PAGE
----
An era is ending: Chrysler is in bankruptcy court, GM is about to file for bankruptcy, and Ford is, somehow, hanging on. Japanese and Korean and German car makers now dominate the American car market. All of this has been decades in the making: in the 1980s I refused to consider buying a Ford aftr hearing the pathetic sound its car door made when I tested its sound. If either Chrysler or GM survive, they will be mere shells of what they were 25 years ago.
SUVs are everywhere. Hummers are around. Minivans zoom on the highways, refuges for the meek of heart and macho of huff. And the three US car makers are bankrupt. What we are seeing are the remaking of an industrial market and the emergence of a 21st century economy. Some bemoan the disappearance of their nostalgia. These two commentators are nostalgic, and they have much to say. O'Rourke writes books, and is shutting the curtain on the 1950s a half century after they ended. Hemminger is a right-wing zealot who does not miss an opportunity to bash the leftist, socialist, big-government, activist Obama, and here blames him for ending the Beach Boys age. Pathetic.
My dream car when I was a teenager; I wanted it in midnight blue.
A 1950 Studebaker Commander Convertible, with its famous ‘bullet-nose’ front end.
Preston Tucker, in one of the few Tucker cars produced, celebrates being acquitted of charges of fraud over the failure of his automobile business in 1950.
Henry Ford and his Model T.
Louis Chevrolet sits behind the wheel of his prototype car in 1911.
Some people are waxing nostalgic about the demise of the American automakers of yore, the rise of hybrids, and changing times. Author P.J. O'Rourke really waxes (the title of his latest book is Driving like crazy: thirty years of vehicular hellbending, celebrating America the way it's supposed to be-- with an oil well in every backyard, a Cadillac Escalade in every carport, and the Chairman of the Federal Reserve Bank mowing our lawn ).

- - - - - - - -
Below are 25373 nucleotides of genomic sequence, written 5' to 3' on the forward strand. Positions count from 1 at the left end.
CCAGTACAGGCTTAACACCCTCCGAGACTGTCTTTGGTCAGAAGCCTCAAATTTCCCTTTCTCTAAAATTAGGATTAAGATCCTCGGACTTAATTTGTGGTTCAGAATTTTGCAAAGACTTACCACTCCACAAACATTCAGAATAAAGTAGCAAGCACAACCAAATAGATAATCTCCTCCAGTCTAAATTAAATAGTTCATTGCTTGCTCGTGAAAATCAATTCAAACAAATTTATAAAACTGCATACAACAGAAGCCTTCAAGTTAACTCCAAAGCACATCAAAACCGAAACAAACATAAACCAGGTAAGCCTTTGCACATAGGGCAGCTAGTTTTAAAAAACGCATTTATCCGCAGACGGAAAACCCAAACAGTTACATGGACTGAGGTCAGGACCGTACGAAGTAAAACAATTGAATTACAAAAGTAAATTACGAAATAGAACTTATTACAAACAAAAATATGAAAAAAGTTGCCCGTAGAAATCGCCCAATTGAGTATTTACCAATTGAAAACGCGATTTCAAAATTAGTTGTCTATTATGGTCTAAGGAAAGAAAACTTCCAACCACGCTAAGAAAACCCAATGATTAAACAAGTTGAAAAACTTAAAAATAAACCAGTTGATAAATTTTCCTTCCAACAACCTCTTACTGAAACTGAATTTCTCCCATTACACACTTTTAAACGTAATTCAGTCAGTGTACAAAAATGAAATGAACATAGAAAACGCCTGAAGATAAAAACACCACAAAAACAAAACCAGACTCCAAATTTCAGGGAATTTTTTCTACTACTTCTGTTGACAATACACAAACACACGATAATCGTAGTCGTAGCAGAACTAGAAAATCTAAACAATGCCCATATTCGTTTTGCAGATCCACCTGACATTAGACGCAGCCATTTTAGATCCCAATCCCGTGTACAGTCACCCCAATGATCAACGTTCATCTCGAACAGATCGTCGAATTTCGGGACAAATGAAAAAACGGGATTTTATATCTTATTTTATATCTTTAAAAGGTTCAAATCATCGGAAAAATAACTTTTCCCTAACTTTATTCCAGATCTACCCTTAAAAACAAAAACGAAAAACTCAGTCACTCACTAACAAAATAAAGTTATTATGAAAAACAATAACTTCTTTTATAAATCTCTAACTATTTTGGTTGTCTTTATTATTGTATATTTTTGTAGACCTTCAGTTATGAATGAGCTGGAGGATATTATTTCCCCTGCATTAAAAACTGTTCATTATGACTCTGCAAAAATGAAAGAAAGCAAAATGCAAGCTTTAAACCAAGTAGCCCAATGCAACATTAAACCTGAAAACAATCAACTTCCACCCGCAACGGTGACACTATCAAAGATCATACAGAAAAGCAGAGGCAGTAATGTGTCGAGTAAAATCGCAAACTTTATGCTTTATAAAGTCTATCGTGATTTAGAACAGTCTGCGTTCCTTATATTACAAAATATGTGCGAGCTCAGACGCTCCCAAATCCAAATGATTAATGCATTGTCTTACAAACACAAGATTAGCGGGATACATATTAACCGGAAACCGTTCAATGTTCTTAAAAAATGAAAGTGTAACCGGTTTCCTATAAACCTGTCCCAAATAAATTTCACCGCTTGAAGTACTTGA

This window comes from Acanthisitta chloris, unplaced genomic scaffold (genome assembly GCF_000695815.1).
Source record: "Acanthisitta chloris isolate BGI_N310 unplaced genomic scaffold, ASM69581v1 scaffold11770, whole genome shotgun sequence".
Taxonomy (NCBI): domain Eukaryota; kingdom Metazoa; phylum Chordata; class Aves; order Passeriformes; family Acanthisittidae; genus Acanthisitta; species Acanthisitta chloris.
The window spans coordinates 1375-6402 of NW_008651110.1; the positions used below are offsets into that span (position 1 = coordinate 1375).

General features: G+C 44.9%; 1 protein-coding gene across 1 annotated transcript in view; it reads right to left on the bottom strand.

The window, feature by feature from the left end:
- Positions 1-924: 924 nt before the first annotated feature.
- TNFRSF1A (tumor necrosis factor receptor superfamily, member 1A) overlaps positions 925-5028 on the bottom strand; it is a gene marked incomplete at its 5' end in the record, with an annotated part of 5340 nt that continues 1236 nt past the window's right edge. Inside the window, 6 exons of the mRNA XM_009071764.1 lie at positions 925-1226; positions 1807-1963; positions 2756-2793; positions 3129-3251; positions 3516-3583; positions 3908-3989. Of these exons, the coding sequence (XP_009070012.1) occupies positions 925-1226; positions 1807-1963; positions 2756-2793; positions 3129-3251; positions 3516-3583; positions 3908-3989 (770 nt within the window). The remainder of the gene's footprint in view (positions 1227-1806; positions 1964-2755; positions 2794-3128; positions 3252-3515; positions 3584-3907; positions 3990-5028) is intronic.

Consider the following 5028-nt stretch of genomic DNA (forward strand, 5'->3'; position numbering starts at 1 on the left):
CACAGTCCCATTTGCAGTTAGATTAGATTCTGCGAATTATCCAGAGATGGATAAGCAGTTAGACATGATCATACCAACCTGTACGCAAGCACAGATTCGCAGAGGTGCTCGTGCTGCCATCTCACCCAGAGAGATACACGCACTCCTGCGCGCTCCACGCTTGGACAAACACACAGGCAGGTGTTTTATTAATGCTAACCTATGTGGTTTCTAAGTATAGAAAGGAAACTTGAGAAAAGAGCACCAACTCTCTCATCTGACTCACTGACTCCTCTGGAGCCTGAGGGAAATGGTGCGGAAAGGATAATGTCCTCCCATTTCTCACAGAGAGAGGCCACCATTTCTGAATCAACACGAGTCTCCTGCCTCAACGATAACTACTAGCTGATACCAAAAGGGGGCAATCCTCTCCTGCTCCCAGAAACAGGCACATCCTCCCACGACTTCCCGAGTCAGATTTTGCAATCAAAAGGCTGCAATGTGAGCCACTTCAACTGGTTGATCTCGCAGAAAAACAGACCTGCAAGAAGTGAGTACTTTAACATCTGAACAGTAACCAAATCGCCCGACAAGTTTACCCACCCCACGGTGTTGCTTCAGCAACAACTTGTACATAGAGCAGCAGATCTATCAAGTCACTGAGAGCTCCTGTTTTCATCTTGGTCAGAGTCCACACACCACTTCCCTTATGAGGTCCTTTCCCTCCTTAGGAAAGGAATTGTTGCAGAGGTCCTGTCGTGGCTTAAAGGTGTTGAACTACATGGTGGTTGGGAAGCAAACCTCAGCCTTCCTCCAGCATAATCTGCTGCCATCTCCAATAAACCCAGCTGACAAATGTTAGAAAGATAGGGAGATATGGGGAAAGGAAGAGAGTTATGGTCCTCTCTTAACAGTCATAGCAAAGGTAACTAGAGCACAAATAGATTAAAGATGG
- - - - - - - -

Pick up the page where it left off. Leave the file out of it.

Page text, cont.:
The phrase “bankrupt General Motors,” which we expect to hear uttered on Monday, leaves Americans my age in economic shock. The words are as melodramatic as “Mom’s nude photos.” And, indeed, if we want to understand what doomed the American automobile, we should give up on economics and turn to melodrama.
Politicians, journalists, financial analysts and other purveyors of banality have been looking at cars as if a convertible were a business. Fire the MBAs and hire a poet. The fate of Detroit isn’t a matter of financial crisis, foreign competition, corporate greed, union intransigence, energy costs or measuring the shoe size of the footprints in the carbon. It’s a tragic romance—unleashed passions, titanic clashes, lost love and wild horses.
On the other hand,Daniel Henninger, Wall Street Journal columnist and devoted right wing fringe guy, makes his feeling clear on who is to blame; his column last Thursday was entitled "Obama vs. The Beach Boys," subtitled "Daddy's taking the muscle-car culture away."
When Barack Obama announced that the government will use its fist to wave onto the highways of America cars that get 39 miles to a gallon of liquefied switch grass or something, he said, "Everybody wins."
The Beach Boys
Everybody? What country has he been living in? This marks the end of the internal combustion engine as we knew it, and it is the way Americans have defined, designed and literally driven much of the nation's culture for as long as anyone can remember. Car culture is America's culture.